We just covered 102 miles in two days by going offshore.
We left Southport, North Carolina and decided to make our first offshore run since entering the ICW back in Virginia. We ventured back out to the Cape Fear River and through the Cape Fear inlet, heading for Little River Inlet. This would be a short offshore run and easily doable in one day, bringing us across the border into South Carolina!
Once out past the inlet, the waves were rolling, resulting in water over the bow, something we had not seen since Long island Sound on September 12th. We were really hoping for a sail, but that only lasted for 2 hours. Back to the engine. Ugh.
We anchored in Calabash Creek, off of Little River, by mid-afternoon, giving us some time to relax before dinner.
Several boats filed in after us to anchor here for the night. Once again (I think the 4th time) we found ourselves near Simple Life with Joe and Michele, who anchored just ahead of us. It was a quiet evening in the creek.
We reviewed our charts and routes for the next day as well as another careful look at the weather. Both the Captain and the Admiral agreed that tomorrow would be another offshore day to Winyah Inlet, leading ultimately to Georgetown. The ICW has been a fascinating experience, but we enjoyed being “outside” in the ocean. It must be our New England blood – it felt more like home. It also made for a more relaxing trip (if the wind and weather cooperate) because autopilot took over and we did not need to constantly maneuver among the markers, boats, bridges, and shallows of the ICW.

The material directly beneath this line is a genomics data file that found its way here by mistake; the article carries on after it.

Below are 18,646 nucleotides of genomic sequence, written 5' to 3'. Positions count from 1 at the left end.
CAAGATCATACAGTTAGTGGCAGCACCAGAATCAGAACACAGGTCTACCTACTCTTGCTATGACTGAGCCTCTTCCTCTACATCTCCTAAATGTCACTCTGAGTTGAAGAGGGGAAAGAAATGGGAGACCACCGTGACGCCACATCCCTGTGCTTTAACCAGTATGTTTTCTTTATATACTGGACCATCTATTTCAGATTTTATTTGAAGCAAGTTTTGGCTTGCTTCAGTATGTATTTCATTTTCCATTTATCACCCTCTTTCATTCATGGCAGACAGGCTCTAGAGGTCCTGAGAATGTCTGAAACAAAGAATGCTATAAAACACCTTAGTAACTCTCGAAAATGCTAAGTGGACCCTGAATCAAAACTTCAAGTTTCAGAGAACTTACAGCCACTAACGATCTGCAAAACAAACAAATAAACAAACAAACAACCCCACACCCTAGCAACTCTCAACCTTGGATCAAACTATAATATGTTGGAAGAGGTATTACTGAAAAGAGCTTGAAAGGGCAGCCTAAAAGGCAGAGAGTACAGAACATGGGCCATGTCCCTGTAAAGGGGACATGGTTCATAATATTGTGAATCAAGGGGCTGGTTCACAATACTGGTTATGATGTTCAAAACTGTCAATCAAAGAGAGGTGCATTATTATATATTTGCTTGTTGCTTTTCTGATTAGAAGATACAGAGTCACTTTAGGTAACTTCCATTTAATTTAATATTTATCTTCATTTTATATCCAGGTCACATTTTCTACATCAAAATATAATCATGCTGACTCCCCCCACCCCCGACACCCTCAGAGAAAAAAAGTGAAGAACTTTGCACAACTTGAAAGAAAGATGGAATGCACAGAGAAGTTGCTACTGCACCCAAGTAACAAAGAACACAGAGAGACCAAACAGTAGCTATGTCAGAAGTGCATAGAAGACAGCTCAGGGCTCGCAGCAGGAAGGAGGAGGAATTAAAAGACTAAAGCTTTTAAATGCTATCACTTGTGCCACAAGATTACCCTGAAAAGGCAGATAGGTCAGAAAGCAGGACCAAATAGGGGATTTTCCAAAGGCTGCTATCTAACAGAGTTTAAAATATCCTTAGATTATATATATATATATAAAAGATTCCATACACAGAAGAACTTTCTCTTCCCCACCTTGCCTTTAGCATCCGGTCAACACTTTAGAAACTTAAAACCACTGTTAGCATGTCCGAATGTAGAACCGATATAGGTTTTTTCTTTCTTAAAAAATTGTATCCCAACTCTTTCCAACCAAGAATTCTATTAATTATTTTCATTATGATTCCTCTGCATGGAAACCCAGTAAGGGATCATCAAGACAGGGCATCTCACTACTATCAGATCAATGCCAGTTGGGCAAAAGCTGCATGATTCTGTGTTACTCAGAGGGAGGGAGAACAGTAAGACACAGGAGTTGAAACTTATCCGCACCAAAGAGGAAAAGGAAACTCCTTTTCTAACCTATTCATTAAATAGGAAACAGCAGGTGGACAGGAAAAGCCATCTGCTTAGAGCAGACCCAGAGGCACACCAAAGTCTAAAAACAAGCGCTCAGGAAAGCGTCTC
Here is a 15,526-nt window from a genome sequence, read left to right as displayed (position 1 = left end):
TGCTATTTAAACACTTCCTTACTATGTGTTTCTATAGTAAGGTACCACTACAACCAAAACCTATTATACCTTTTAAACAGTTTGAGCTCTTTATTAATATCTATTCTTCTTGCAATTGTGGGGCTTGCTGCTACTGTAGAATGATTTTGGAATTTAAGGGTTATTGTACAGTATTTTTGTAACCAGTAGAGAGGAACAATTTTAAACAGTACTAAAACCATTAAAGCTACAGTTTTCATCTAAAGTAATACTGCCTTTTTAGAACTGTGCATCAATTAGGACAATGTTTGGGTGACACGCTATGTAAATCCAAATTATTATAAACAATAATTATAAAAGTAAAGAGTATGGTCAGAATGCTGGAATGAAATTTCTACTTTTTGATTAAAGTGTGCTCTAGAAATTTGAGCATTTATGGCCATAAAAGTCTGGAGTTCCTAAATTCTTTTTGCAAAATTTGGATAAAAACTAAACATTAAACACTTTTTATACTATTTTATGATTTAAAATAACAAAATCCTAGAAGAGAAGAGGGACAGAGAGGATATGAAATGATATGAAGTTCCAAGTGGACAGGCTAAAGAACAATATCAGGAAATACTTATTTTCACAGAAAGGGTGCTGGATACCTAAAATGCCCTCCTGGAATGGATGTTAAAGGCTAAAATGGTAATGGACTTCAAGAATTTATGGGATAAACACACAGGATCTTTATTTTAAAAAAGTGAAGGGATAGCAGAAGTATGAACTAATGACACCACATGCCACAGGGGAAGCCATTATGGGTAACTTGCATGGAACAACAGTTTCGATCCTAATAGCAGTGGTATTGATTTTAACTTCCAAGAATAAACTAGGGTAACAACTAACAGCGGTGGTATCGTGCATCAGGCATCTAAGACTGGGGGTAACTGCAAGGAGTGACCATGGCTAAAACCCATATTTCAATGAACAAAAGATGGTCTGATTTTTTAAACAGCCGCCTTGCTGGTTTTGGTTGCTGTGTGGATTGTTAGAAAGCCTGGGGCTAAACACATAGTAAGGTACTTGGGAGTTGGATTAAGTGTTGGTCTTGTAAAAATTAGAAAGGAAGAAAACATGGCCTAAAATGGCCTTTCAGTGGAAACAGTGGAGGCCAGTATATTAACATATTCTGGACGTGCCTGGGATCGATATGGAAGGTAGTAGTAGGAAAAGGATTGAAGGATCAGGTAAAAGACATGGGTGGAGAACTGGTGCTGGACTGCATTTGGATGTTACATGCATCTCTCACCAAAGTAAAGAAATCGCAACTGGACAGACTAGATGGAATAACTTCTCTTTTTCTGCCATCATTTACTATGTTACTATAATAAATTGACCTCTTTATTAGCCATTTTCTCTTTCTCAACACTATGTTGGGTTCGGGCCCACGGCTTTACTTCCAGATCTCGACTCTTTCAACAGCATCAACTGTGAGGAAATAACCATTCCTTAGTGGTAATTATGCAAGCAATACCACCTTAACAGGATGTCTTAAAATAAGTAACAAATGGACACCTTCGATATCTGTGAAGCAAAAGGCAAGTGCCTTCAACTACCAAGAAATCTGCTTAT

The route from Little River to Winyah Inlet, and ultimately Georgetown, was 67 miles long which would be just about the maximum safely possible during daylight at 6 knots/hour. We left as early as possible, 7:02 am, and it was just lightening a tiny bit.
Because it was still a bit dark, we carefully followed our breadcrumbs from yesterday’s trip back out of the inlet. As you can see on the chartplotter photo below, this was another case of don’t use only the electronics or charts. They can be outdated and markers are moved for new shallows.
If you get tired of looking at photos of the dawn, fast forward through here. It was so beautiful I could not stop taking pictures.
We were surprised by how utterly flat the seas were. What we call a “power boater’s dream day.” The water was so flat that the ocean blended with the sky. The day became cloudy; the kind of cloudy that is subdued, but not depressing.
It was so calm I was able to make us a nice, big, hot breakfast in the galley while underway!
We spent the entire day alone, ten miles offshore, and never saw another boat until we reached the entrance to Winyah Inlet.
It took another 2 hours to wind our way from Winyah Inlet, cross the ICW, and then reach Georgetown. We are looking forward to exploring Georgetown for a day.